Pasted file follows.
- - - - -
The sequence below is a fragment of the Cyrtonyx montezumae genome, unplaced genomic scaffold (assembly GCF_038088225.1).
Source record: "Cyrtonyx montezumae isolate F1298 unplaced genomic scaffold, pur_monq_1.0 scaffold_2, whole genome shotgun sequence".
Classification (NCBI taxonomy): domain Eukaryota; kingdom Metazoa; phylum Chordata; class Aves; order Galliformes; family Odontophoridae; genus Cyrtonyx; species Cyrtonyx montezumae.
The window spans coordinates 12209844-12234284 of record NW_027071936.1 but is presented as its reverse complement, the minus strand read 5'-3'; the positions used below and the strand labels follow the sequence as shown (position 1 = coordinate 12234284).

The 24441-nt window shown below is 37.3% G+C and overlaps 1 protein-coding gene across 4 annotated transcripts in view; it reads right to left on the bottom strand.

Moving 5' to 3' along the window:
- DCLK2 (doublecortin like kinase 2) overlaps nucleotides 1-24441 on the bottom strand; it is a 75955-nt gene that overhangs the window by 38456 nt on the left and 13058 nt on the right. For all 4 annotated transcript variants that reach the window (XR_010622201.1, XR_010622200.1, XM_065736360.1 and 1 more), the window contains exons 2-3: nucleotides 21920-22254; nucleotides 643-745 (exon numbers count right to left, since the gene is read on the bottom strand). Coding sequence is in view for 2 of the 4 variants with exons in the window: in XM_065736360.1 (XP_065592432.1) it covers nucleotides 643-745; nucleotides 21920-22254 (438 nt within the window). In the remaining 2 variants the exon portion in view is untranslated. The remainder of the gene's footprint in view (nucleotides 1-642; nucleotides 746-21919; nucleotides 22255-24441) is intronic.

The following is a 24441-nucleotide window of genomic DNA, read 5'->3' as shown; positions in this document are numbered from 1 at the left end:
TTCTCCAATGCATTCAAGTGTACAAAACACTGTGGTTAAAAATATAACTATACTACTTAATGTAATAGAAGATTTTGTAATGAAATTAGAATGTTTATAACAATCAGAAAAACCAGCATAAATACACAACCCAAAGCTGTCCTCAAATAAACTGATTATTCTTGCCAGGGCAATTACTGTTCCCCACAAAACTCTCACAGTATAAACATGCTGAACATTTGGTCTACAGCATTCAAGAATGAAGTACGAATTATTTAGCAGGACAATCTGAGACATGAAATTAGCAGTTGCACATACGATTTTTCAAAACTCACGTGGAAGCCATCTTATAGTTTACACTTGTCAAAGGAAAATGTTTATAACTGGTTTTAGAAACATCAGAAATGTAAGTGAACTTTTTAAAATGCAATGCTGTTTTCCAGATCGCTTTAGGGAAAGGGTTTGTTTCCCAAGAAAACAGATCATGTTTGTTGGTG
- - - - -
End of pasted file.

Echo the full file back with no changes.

The sequence below is a fragment of the Cyrtonyx montezumae genome, unplaced genomic scaffold (assembly GCF_038088225.1).
Source record: "Cyrtonyx montezumae isolate F1298 unplaced genomic scaffold, pur_monq_1.0 scaffold_2, whole genome shotgun sequence".
Classification (NCBI taxonomy): domain Eukaryota; kingdom Metazoa; phylum Chordata; class Aves; order Galliformes; family Odontophoridae; genus Cyrtonyx; species Cyrtonyx montezumae.
The window spans coordinates 12209844-12234284 of record NW_027071936.1 but is presented as its reverse complement, the minus strand read 5'-3'; the positions used below and the strand labels follow the sequence as shown (position 1 = coordinate 12234284).

The 24441-nt window shown below is 37.3% G+C and overlaps 1 protein-coding gene across 4 annotated transcripts in view; it reads right to left on the bottom strand.

Moving 5' to 3' along the window:
- DCLK2 (doublecortin like kinase 2) overlaps nucleotides 1-24441 on the bottom strand; it is a 75955-nt gene that overhangs the window by 38456 nt on the left and 13058 nt on the right. For all 4 annotated transcript variants that reach the window (XR_010622201.1, XR_010622200.1, XM_065736360.1 and 1 more), the window contains exons 2-3: nucleotides 21920-22254; nucleotides 643-745 (exon numbers count right to left, since the gene is read on the bottom strand). Coding sequence is in view for 2 of the 4 variants with exons in the window: in XM_065736360.1 (XP_065592432.1) it covers nucleotides 643-745; nucleotides 21920-22254 (438 nt within the window). In the remaining 2 variants the exon portion in view is untranslated. The remainder of the gene's footprint in view (nucleotides 1-642; nucleotides 746-21919; nucleotides 22255-24441) is intronic.

The following is a 24441-nucleotide window of genomic DNA, read 5'->3' as shown; positions in this document are numbered from 1 at the left end:
TTCTCCAATGCATTCAAGTGTACAAAACACTGTGGTTAAAAATATAACTATACTACTTAATGTAATAGAAGATTTTGTAATGAAATTAGAATGTTTATAACAATCAGAAAAACCAGCATAAATACACAACCCAAAGCTGTCCTCAAATAAACTGATTATTCTTGCCAGGGCAATTACTGTTCCCCACAAAACTCTCACAGTATAAACATGCTGAACATTTGGTCTACAGCATTCAAGAATGAAGTACGAATTATTTAGCAGGACAATCTGAGACATGAAATTAGCAGTTGCACATACGATTTTTCAAAACTCACGTGGAAGCCATCTTATAGTTTACACTTGTCAAAGGAAAATGTTTATAACTGGTTTTAGAAACATCAGAAATGTAAGTGAACTTTTTAAAATGCAATGCTGTTTTCCAGATCGCTTTAGGGAAAGGGTTTGTTTCCCAAGAAAACAGATCATGTTTGTTGGTG